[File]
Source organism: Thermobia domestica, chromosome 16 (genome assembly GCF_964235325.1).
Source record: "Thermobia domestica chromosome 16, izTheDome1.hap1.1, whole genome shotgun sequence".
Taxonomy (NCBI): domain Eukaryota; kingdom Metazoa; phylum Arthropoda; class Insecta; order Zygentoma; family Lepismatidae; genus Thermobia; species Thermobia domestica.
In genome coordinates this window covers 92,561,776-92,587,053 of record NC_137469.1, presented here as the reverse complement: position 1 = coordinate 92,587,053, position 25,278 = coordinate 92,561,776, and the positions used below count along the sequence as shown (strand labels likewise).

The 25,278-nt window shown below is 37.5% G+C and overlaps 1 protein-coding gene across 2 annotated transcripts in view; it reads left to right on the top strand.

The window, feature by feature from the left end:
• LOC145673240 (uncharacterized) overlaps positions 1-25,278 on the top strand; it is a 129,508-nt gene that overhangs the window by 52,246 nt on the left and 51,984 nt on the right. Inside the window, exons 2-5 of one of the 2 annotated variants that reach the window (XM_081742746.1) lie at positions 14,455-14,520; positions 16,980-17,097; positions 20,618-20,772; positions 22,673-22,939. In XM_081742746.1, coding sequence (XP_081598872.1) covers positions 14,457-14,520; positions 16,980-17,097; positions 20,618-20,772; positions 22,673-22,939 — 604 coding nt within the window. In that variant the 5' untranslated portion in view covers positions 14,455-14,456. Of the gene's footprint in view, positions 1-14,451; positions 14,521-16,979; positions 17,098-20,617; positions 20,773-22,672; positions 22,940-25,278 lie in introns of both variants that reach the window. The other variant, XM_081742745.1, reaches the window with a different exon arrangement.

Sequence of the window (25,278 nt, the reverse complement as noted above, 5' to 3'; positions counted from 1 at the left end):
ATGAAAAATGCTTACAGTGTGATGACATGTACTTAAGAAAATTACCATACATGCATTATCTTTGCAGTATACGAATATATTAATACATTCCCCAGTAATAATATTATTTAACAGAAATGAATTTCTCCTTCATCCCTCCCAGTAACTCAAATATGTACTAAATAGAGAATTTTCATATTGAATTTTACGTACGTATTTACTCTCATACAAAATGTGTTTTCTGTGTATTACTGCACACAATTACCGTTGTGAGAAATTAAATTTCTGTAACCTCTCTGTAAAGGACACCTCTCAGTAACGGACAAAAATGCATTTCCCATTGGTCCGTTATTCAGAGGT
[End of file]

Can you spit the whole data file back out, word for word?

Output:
Source organism: Thermobia domestica, chromosome 16 (genome assembly GCF_964235325.1).
Source record: "Thermobia domestica chromosome 16, izTheDome1.hap1.1, whole genome shotgun sequence".
Taxonomy (NCBI): domain Eukaryota; kingdom Metazoa; phylum Arthropoda; class Insecta; order Zygentoma; family Lepismatidae; genus Thermobia; species Thermobia domestica.
In genome coordinates this window covers 92,561,776-92,587,053 of record NC_137469.1, presented here as the reverse complement: position 1 = coordinate 92,587,053, position 25,278 = coordinate 92,561,776, and the positions used below count along the sequence as shown (strand labels likewise).

The 25,278-nt window shown below is 37.5% G+C and overlaps 1 protein-coding gene across 2 annotated transcripts in view; it reads left to right on the top strand.

The window, feature by feature from the left end:
• LOC145673240 (uncharacterized) overlaps positions 1-25,278 on the top strand; it is a 129,508-nt gene that overhangs the window by 52,246 nt on the left and 51,984 nt on the right. Inside the window, exons 2-5 of one of the 2 annotated variants that reach the window (XM_081742746.1) lie at positions 14,455-14,520; positions 16,980-17,097; positions 20,618-20,772; positions 22,673-22,939. In XM_081742746.1, coding sequence (XP_081598872.1) covers positions 14,457-14,520; positions 16,980-17,097; positions 20,618-20,772; positions 22,673-22,939 — 604 coding nt within the window. In that variant the 5' untranslated portion in view covers positions 14,455-14,456. Of the gene's footprint in view, positions 1-14,451; positions 14,521-16,979; positions 17,098-20,617; positions 20,773-22,672; positions 22,940-25,278 lie in introns of both variants that reach the window. The other variant, XM_081742745.1, reaches the window with a different exon arrangement.

Sequence of the window (25,278 nt, the reverse complement as noted above, 5' to 3'; positions counted from 1 at the left end):
ATGAAAAATGCTTACAGTGTGATGACATGTACTTAAGAAAATTACCATACATGCATTATCTTTGCAGTATACGAATATATTAATACATTCCCCAGTAATAATATTATTTAACAGAAATGAATTTCTCCTTCATCCCTCCCAGTAACTCAAATATGTACTAAATAGAGAATTTTCATATTGAATTTTACGTACGTATTTACTCTCATACAAAATGTGTTTTCTGTGTATTACTGCACACAATTACCGTTGTGAGAAATTAAATTTCTGTAACCTCTCTGTAAAGGACACCTCTCAGTAACGGACAAAAATGCATTTCCCATTGGTCCGTTATTCAGAGGT